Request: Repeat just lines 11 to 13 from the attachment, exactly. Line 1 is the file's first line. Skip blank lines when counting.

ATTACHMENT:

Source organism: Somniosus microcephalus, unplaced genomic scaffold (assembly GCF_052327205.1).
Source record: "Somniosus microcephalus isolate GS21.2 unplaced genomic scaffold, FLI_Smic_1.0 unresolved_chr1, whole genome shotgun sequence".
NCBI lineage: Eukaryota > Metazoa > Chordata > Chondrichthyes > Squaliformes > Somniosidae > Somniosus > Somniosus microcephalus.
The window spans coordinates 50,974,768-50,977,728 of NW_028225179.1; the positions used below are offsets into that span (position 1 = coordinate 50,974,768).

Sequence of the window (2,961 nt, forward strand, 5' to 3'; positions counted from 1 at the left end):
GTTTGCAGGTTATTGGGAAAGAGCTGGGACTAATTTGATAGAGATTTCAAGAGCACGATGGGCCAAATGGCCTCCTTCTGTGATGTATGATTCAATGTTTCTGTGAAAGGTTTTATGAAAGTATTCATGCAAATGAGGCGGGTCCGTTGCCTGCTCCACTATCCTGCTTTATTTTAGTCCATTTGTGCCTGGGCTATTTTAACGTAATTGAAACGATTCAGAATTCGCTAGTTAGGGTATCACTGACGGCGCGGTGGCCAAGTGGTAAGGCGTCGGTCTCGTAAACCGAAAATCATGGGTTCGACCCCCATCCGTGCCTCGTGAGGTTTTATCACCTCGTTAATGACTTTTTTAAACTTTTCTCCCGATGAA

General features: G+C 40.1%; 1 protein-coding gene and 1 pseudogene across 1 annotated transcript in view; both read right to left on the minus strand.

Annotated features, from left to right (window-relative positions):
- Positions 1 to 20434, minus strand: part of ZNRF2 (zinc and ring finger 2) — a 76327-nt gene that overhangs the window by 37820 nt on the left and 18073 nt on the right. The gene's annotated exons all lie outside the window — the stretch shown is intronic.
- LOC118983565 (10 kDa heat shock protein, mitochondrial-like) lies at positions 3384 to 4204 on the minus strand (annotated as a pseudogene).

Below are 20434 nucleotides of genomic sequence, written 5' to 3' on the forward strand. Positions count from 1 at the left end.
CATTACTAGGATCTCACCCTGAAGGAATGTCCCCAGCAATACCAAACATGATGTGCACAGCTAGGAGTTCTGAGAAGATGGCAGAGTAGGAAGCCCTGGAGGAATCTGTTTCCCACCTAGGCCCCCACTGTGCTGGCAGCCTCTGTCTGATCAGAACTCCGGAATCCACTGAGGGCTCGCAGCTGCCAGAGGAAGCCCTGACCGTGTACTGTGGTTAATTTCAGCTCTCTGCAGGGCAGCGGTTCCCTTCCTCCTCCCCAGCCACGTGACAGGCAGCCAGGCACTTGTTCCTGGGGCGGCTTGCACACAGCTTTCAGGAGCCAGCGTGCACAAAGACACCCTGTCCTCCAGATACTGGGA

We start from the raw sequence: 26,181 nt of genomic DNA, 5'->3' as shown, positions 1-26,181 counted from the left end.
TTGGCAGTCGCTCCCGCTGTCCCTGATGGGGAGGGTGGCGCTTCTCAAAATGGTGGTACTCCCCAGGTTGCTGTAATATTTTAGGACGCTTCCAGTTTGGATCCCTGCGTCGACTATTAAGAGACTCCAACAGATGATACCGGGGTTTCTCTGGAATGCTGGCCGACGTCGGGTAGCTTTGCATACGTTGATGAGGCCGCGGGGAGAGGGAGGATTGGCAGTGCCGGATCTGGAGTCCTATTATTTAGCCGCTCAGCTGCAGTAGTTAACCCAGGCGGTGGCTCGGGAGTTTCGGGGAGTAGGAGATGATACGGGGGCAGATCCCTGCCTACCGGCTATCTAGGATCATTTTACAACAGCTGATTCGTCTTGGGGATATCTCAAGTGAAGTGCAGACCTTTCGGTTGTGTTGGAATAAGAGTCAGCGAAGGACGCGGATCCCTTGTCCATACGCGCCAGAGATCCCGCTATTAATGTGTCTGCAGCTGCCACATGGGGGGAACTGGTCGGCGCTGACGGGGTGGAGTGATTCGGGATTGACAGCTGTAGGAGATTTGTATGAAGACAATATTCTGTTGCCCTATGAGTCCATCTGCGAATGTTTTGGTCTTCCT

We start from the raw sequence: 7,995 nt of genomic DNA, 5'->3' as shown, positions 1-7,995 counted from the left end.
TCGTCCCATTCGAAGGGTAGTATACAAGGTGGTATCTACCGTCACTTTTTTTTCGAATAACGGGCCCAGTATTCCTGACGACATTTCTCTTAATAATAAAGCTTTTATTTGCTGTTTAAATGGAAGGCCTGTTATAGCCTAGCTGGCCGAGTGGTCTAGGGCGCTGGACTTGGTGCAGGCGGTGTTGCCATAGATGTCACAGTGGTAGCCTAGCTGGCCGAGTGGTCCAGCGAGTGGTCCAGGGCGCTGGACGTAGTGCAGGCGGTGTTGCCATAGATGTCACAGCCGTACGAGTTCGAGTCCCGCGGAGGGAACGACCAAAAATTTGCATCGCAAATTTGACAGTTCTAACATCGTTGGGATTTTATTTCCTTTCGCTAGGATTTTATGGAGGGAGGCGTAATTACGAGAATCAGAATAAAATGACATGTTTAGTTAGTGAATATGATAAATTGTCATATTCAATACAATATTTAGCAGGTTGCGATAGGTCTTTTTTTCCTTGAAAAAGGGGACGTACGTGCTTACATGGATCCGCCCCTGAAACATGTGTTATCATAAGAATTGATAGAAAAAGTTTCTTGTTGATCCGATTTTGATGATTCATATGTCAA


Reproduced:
Below are 20434 nucleotides of genomic sequence, written 5' to 3' on the forward strand. Positions count from 1 at the left end.
CATTACTAGGATCTCACCCTGAAGGAATGTCCCCAGCAATACCAAACATGATGTGCACAGCTAGGAGTTCTGAGAAGATGGCAGAGTAGGAAGCCCTGGAGGAATCTGTTTCCCACCTAGGCCCCCACTGTGCTGGCAGCCTCTGTCTGATCAGAACTCCGGAATCCACTGAGGGCTCGCAGCTGCCAGAGGAAGCCCTGACCGTGTACTGTGGTTAATTTCAGCTCTCTGCAGGGCAGCGGTTCCCTTCCTCCTCCCCAGCCACGTGACAGGCAGCCAGGCACTTGTTCCTGGGGCGGCTTGCACACAGCTTTCAGGAGCCAGCGTGCACAAAGACACCCTGTCCTCCAGATACTGGGA

We start from the raw sequence: 26,181 nt of genomic DNA, 5'->3' as shown, positions 1-26,181 counted from the left end.